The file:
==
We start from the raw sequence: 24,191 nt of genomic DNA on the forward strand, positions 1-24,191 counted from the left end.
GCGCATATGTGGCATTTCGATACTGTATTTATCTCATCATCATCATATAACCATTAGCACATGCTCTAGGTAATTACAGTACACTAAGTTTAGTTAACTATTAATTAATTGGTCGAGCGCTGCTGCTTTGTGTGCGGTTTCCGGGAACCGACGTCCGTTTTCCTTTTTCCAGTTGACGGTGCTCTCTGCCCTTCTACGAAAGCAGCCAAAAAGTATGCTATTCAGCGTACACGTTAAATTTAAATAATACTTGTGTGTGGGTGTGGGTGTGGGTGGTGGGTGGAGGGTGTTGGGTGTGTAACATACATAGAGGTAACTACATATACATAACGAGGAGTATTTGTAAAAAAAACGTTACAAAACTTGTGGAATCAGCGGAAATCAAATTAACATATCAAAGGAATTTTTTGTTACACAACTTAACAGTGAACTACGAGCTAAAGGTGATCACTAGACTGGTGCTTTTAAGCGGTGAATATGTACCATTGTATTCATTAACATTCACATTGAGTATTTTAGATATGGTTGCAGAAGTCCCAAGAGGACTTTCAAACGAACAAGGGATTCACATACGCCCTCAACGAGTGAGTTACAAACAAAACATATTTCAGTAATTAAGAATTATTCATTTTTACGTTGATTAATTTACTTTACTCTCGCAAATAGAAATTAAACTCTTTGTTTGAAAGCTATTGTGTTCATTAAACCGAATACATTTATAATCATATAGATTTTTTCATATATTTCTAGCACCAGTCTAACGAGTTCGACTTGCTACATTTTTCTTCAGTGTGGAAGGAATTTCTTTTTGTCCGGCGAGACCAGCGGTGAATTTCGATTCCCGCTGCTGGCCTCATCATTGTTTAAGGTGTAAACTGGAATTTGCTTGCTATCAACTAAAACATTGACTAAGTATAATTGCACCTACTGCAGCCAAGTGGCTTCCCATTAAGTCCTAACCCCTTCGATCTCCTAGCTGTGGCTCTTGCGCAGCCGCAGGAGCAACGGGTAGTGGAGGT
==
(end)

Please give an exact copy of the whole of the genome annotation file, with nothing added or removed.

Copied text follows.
We start from the raw sequence: 24,191 nt of genomic DNA on the forward strand, positions 1-24,191 counted from the left end.
GCGCATATGTGGCATTTCGATACTGTATTTATCTCATCATCATCATATAACCATTAGCACATGCTCTAGGTAATTACAGTACACTAAGTTTAGTTAACTATTAATTAATTGGTCGAGCGCTGCTGCTTTGTGTGCGGTTTCCGGGAACCGACGTCCGTTTTCCTTTTTCCAGTTGACGGTGCTCTCTGCCCTTCTACGAAAGCAGCCAAAAAGTATGCTATTCAGCGTACACGTTAAATTTAAATAATACTTGTGTGTGGGTGTGGGTGTGGGTGGTGGGTGGAGGGTGTTGGGTGTGTAACATACATAGAGGTAACTACATATACATAACGAGGAGTATTTGTAAAAAAAACGTTACAAAACTTGTGGAATCAGCGGAAATCAAATTAACATATCAAAGGAATTTTTTGTTACACAACTTAACAGTGAACTACGAGCTAAAGGTGATCACTAGACTGGTGCTTTTAAGCGGTGAATATGTACCATTGTATTCATTAACATTCACATTGAGTATTTTAGATATGGTTGCAGAAGTCCCAAGAGGACTTTCAAACGAACAAGGGATTCACATACGCCCTCAACGAGTGAGTTACAAACAAAACATATTTCAGTAATTAAGAATTATTCATTTTTACGTTGATTAATTTACTTTACTCTCGCAAATAGAAATTAAACTCTTTGTTTGAAAGCTATTGTGTTCATTAAACCGAATACATTTATAATCATATAGATTTTTTCATATATTTCTAGCACCAGTCTAACGAGTTCGACTTGCTACATTTTTCTTCAGTGTGGAAGGAATTTCTTTTTGTCCGGCGAGACCAGCGGTGAATTTCGATTCCCGCTGCTGGCCTCATCATTGTTTAAGGTGTAAACTGGAATTTGCTTGCTATCAACTAAAACATTGACTAAGTATAATTGCACCTACTGCAGCCAAGTGGCTTCCCATTAAGTCCTAACCCCTTCGATCTCCTAGCTGTGGCTCTTGCGCAGCCGCAGGAGCAACGGGTAGTGGAGGT